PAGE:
The district court agreed with Pacor that the thirty day limit on filing petitions for removal could be extended by an appropriate order of the Manville chapter 11 court, and therefore Pacor was not time-barred from attempting to remove the actions to federal bankruptcy court. The district judge also ruled, however, that the original suit by Higgins against Pacor was not "related to" the Manville bankruptcy proceedings, and therefore there was no jurisdiction in the bankruptcy court to hear the matter under 28 U.S.C. § 1471(b). Thus, it ordered the Higgins-Pacor action remanded to state court.

The district court did agree, on the other hand, that the Pacor-Manville third party claim was a proceeding "related to" bankruptcy, and it remanded that portion of the action to the bankruptcy court for consideration of the transfer of venue motion made by Pacor. Pacor now appeals to this court from that portion of the district court's order which remanded the Higgins-Pacor lawsuit to state court.


Our first concern on this appeal is whether we have appellate jurisdiction to review the district court's order. Because of the complex statutory provisions involved, and the interrelationship between the roles of the bankruptcy court and the district court, it is necessary to analyze our jurisdiction in a three step mode.

First, we must determine whether the district court's order entered in a bankruptcy context and which granted remand to the state court satisfies the requirements of "finality" for general purposes of appealability. This determination, in turn, rests upon a "collateral order" analysis. See Cohen v. Beneficial Industrial Loan Corp., 337 U.S. 541, 93 L. Ed. 1528, 69 S. Ct. 1221 (1949).

Second, assuming that we conclude (as we do) that such a remand order is a final collateral order, we next examine whether our appellate jurisdiction has nevertheless been affirmatively precluded by Congress, pursuant to 28 U.S.C. § 1447(d).

Third, holding as we do that our answers to the first two inquiries permit appellate review of the remand order in question here, we must then consider whether our jurisdiction has been proscribed by the provisions of 28 U.S.C. § 1478(b) (1982).*fn4 We hold that it has not.


Under both 28 U.S.C. § 1291 (general final appeals from district court) and 28 U.S.C. § 1293 (bankruptcy appeals), for an order to be reviewable in this court, it must be "final."*fn5 While, in this case, it is true that there is no final judgment on the merits over all claims and parties, we believe that the remand order falls within the small class of orders, collateral to the rest of the litigation, which are appealable under the doctrine of Cohen v. Beneficial Industrial Loan Corp., 337 U.S. 541, 93 L. Ed. 1528, 69 S. Ct. 1221 (1949). For an order to be appealable under the Cohen collateral order doctrine, three requirements must be met: (1) it must conclusively determine the disputed question; (2) it must resolve an important question completely separate from the merits of the action; and (3) it must be effectively unreviewable on appeal from final judgment. Coopers & Lybrand v. Livesay, 437 U.S. 463, 468, 57 L. Ed. 2d 351, 98 S. Ct. 2454 (1978). We find that these conditions have been satisfied.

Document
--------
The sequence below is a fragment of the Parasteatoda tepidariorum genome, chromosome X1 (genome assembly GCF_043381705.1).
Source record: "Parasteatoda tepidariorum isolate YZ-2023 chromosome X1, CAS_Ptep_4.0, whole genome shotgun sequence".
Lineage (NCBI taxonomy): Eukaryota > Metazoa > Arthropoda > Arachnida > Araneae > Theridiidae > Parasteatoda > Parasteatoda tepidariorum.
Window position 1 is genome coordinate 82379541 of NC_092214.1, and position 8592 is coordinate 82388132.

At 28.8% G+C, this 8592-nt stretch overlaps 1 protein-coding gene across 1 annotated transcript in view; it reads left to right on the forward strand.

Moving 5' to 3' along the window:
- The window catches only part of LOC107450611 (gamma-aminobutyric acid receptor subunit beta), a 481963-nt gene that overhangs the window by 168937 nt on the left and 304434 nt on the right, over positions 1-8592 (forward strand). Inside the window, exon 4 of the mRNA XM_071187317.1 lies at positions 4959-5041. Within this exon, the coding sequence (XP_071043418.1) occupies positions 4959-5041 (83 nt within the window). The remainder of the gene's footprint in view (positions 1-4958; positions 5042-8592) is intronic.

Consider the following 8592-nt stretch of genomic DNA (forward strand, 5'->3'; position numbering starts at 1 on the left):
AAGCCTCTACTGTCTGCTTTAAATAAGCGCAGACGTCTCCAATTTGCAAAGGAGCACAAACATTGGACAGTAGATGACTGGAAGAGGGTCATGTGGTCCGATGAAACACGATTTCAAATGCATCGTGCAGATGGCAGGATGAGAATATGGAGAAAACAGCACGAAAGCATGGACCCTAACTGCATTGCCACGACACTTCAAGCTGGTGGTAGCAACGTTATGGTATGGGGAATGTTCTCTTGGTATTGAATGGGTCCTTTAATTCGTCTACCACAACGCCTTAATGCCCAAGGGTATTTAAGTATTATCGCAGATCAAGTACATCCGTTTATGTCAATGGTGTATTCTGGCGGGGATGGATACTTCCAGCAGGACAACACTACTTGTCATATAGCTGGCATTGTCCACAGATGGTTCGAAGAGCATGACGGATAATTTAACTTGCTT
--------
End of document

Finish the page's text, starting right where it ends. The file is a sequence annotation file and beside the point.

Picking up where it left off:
It is first apparent that the remand order conclusively determines the disputed question of whether the Higgins-Pacor claim is "related to" bankruptcy for purposes of 28 U.S.C. § 1471(b) (1982).*fn6 Indeed, the very fact that the district court remanded to the state court, indicates that it will not alter its determination that there is no jurisdiction under section 1471(b).

Secondly, the district court's determination that there was no section 1471(b) jurisdiction is easily separable from the remainder of the litigation. It does not involve consideration of the merits of Higgins' products liability-personal injury claim against Pacor (or indeed of Pacor's third party claim against Manville). It merely determined the collateral issue of whether that claim could properly be litigated in federal bankruptcy court. As is discussed infra, this jurisdictional question involves no more than a threshold determination of whether any judgment which might result from the Higgins-Pacor action could have a tangible effect on the Manville bankruptcy estate, such that it is "related to" that proceeding. It does not, however, involve any inquiry into how that judgment was reached, or whether that judgment was correct, and therefore does not implicate the merits of the claim itself.